SN 20.7 Āṇi Sutta. The Drum Peg.

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SN 20.7 Āṇi Sutta. The Drum Peg.

Post by mikenz66 » Thu Aug 09, 2018 9:30 am

SN 20.7 Āṇi Sutta. The Drum Peg.
Translated by Bhikkhu Sujato


As an ancient drum has disintegrated, so too will the true teachings disappear.
https://suttacentral.net/sn20.7/

At Sāvatthī. “Once upon a time, mendicants, the Dasārahas had a clay drum called the Commander. Each time the Commander split they repaired it by inserting another peg. But there came a time when the clay drum Commander’s original wooden rim disappeared and only a mass of pegs remained. In the same way, in a future time there will be mendicants who won’t want to listen when discourses spoken by the Realized One—deep, profound, transcendent, dealing with emptiness—are being recited. They won’t pay attention or apply their minds to understand them, nor will they think those teachings are worth learning and memorizing.

But when discourses composed by poets—poetry, with fancy words and phrases, composed by outsiders or spoken by disciples—are being recited they will want to listen. They’ll pay attention and apply their minds to understand them, and they’ll think those teachings are worth learning and memorizing. And that is how the discourses spoken by the Realized One—deep, profound, transcendent, dealing with emptiness—will disappear. So you should train like this: ‘When discourses spoken by the Realized One—deep, profound, transcendent, dealing with emptiness—are being recited we will want to listen. We will pay attention and apply our minds to understand them, and we will think those teachings are worth learning and memorizing.’ That’s how you should train.”

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Re: SN 20.7 Āṇi Sutta. The Drum Peg.

Post by mikenz66 » Thu Aug 09, 2018 9:53 am

Notes from Bhikkhu Bodhi's translation:
  • Bhikkhus, once in the past the Dasārahas had a kettle drum called the Summoner.
    • Spk: The Dasārahas were a khattiya clan, so called because they took a tenth portion from a hundred (satato dasabhāgaṃ gaṇhiṃsu—reference not clear). The Summoner (ānaka) was the name of a drum, made from the claw of a giant crab. It gave off a sound that could be heard for twelve yojanas all around and was therefore used to summon the people to assembly on festival days.
  • When those discourses spoken by the Tathāgata that are deep, deep in meaning, supramundane, dealing with emptiness, are being recited, ...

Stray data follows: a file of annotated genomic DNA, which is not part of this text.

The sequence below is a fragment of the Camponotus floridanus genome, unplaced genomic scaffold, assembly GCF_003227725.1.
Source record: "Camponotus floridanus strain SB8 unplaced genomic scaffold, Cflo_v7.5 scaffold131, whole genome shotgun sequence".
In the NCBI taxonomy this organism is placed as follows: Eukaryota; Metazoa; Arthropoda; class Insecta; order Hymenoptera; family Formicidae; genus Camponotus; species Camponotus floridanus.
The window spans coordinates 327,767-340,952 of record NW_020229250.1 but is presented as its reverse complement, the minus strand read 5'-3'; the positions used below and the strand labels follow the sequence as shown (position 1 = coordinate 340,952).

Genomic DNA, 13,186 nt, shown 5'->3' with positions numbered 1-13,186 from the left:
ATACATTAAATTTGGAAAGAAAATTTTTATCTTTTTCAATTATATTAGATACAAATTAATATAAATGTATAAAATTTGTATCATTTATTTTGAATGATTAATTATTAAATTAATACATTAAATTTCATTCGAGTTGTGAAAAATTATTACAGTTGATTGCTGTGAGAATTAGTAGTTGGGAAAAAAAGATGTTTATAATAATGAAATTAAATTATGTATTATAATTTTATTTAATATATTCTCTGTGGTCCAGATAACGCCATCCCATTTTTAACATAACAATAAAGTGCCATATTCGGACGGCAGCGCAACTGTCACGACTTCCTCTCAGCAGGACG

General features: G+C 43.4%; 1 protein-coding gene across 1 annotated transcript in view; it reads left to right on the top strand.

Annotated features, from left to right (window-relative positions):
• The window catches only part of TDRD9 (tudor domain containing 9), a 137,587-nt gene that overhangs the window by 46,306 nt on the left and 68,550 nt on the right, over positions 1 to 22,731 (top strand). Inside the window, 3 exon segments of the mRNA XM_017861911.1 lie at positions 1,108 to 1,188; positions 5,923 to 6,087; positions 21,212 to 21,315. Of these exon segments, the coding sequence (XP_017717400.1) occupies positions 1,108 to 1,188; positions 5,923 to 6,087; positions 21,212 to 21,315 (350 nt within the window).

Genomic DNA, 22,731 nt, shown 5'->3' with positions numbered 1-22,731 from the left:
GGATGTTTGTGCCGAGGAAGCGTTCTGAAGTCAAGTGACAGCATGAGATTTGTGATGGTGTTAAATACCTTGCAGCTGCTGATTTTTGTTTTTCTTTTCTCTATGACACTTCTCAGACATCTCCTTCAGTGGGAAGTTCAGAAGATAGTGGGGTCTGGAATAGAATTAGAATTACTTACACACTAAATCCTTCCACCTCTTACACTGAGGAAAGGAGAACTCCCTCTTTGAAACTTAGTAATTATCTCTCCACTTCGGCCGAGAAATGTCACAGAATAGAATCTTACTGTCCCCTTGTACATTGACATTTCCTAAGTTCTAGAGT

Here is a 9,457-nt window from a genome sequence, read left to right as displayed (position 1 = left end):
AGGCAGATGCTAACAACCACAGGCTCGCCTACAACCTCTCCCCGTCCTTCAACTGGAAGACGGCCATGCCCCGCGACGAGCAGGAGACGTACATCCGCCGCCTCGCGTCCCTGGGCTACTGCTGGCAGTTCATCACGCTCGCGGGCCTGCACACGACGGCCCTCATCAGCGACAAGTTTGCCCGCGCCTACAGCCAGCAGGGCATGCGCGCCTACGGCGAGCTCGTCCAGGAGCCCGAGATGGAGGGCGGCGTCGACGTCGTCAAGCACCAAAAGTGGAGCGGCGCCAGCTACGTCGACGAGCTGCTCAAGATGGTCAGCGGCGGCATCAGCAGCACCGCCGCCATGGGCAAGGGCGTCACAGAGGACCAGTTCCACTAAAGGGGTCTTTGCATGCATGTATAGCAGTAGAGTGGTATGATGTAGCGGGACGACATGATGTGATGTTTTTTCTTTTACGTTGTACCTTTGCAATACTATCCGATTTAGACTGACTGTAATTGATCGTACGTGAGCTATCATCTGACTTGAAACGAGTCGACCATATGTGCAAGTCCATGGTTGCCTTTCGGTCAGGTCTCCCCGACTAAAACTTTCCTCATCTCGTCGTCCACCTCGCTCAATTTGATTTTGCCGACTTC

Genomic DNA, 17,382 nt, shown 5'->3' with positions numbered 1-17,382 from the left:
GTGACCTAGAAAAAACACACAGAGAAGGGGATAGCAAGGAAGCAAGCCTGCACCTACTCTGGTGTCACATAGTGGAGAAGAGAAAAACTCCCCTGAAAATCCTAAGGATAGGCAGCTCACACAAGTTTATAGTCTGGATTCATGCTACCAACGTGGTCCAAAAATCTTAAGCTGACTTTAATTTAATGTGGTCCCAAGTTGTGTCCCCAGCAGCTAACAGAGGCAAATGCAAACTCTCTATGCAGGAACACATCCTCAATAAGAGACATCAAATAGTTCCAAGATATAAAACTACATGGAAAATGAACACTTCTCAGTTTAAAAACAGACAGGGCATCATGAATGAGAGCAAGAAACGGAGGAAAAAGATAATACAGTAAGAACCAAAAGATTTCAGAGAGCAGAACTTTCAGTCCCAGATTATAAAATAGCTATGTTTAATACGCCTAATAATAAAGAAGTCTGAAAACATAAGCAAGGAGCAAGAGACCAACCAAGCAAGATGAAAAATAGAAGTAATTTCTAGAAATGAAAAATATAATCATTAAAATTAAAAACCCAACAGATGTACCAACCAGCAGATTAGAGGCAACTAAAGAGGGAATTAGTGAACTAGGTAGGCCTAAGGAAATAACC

• Spk: Deep (gambhīra) by way of the text (pāḷivasena), like the Salla Sutta (Snp 3.8; Se: Sallekha Sutta = MN 8); deep in meaning (gambhīrattha), like the Mahāvedalla Sutta (MN 43); supramundane (lokuttara), i.e., pointing to the supramundane goal; dealing with emptiness (suññatāpaṭisaṃyutta ), explaining mere phenomena devoid of a being (sattasuññata-dhammamattam eva pakāsakā), like the Saṅkhittasaṃyutta (?).
      This passage recurs at SN 55.53, in commenting on which Spk cites as examples texts that sometimes differ from those cited here. See V, n. 366.
      • Spk: “Deep (gambhīra), like the Salla Sutta (Snp 3.8); deep in meaning (gambhīrattha), like the Cetanā Sutta (SN 12.38, SN 12.39, SN 12.40, ); supramundane (lokuttara), like the Asaṅkhatasaṃyutta (SN 43); dealing with emptiness (suññatāpaṭisaṃyutta), that is, explaining the emptiness of beings, like the Khajjaniya Sutta (SN 22.79). It is in such a way that you should train yourselves : ‘You should train by fulfilling the practice of the moon simile (SN 16.3), the practice of the relay of chariots (MN 24), the practice of sagehood (moneyyapaṭipadā, Snp 1.12), the practice of the great noble lineage (mahā-ariyavaṃsa , AN 4.28).’ (These all allude to suttas that advocate a strict ascetic life; the identity of some of the allusions is uncertain.)
  • ... they will not be eager to listen to them, nor lend an ear to them, nor apply their minds to understand them; and they will not think those teachings should be studied and mastered. But when those discourses that are mere poetry composed by poets, beautiful in words and phrases, created by outsiders, spoken by [their] disciples, ...
    • Spk glosses sāvakabhāsitā as tesaṃ tesaṃ sāvakehi bhāsitā, referring back to the outsiders (bāhiraka). Spk-pṭ clarifies: “By the disciples of any of those who were not known as the Buddha’s disciples.”
    ... are being recited, they will be eager to listen to them, will lend an ear to them, will apply their minds to understand them; and they will think those teachings should be studied and mastered. In this way, bhikkhus, those discourses spoken by the Tathāgata that are deep, deep in meaning, supramundane, dealing with emptiness, will disappear.